Why does the sky sometimes turn green during thunderstorms?

If thunderstorm cloud tops are cold enough, severe thunderstorms can produce hail that is over three-quarters of an inch in diameter or larger. Scenes of skies turning colors can be common during large derecho events, especially over the heartland.

Have you ever found yourself close to a storm, and the skies appear to turn a sudden shade of green? Well, NOAA meteorologists believe they might know the answer behind this stunning light display.

According to the agency, a common belief is that ice in storms helps to scatter light, making the cumulonimbus clouds appear as if they are a different color.

It is common for thunderstorms to produce hail, but only a few go on to reach severe warning status, with hailstones that are larger than three-quarters of an inch in diameter.

The more hail and rain that is in a storm cloud, the more likely a strong updraft is in play, helping to scatter light and making the sky appear green.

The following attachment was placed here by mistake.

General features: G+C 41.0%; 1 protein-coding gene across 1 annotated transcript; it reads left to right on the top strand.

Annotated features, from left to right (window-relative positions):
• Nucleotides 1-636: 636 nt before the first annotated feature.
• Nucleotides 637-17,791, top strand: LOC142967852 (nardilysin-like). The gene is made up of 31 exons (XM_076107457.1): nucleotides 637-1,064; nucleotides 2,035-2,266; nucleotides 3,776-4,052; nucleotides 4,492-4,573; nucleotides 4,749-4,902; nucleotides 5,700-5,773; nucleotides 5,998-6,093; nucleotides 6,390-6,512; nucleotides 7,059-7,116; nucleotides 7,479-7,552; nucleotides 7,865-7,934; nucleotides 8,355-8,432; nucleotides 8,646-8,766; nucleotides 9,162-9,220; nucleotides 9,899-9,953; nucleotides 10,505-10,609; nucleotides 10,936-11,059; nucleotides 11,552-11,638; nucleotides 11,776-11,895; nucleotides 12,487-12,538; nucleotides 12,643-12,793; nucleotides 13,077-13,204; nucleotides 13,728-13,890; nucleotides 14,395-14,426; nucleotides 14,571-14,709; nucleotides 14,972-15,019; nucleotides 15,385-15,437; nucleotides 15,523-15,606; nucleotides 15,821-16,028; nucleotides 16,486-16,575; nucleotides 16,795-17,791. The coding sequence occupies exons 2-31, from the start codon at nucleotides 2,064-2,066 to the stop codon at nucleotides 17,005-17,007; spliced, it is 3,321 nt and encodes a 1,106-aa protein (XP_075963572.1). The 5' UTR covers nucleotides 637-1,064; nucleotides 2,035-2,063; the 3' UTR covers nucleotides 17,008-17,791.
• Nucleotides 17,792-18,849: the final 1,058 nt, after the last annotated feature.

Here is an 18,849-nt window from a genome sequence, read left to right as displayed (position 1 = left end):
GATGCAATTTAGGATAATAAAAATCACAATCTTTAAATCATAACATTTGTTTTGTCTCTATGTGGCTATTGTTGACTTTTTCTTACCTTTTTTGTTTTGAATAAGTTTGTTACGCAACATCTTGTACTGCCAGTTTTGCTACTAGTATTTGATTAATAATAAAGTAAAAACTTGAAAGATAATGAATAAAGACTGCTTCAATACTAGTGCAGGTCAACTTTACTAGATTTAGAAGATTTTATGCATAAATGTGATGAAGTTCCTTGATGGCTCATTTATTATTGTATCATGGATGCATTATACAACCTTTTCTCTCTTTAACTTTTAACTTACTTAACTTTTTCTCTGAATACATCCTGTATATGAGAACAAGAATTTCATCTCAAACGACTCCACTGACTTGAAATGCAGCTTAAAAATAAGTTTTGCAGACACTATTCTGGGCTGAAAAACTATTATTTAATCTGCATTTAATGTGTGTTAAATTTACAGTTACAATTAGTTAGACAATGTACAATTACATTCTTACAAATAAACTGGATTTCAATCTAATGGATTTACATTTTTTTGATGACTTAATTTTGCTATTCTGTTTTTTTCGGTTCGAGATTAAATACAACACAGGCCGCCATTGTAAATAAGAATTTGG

The events are mostly known to occur during the evening and early mornings when the sun is at a low angle on the horizon.

According to National Weather Service meteorologists, water and ice particles inside the clouds work to scatter the blue light. When the light is illuminated by the sun’s rays, it can appear to have a greenish tint. 

"Water/ice particles in storm clouds with substantial depth and water content will primarily scatter blue light," officials at the NWS office Hastings, Nebraska. "When the reddish light scattered by the atmosphere illuminates the blue water/ice droplets in the cloud, they will appear to glow green."


Common producers of these events include severe thunderstorms and derechos.

A derecho is a cluster of storms that produces destructive wind gusts and hail for hundreds of miles and has the potential to impact millions of people.

A July 2022 derecho event that moved through the Northern Plains produced hail, damaging winds and an eerie shade of green in the sky.

Department of Transportation cameras in Sioux Falls, South Dakota, captured the stunning imagery that almost made the landscape look like it was dyed.

In addition to the heavy rainfall, golf-ball to tennis-ball-size hail was reported during the severe weather event.

There is no known correlation between a blue-green sky and tornado production. Green skies do not guarantee a tornado will form from the clouds, but the color does likely indicate the storm is capable of a common sight during supercells – large hail.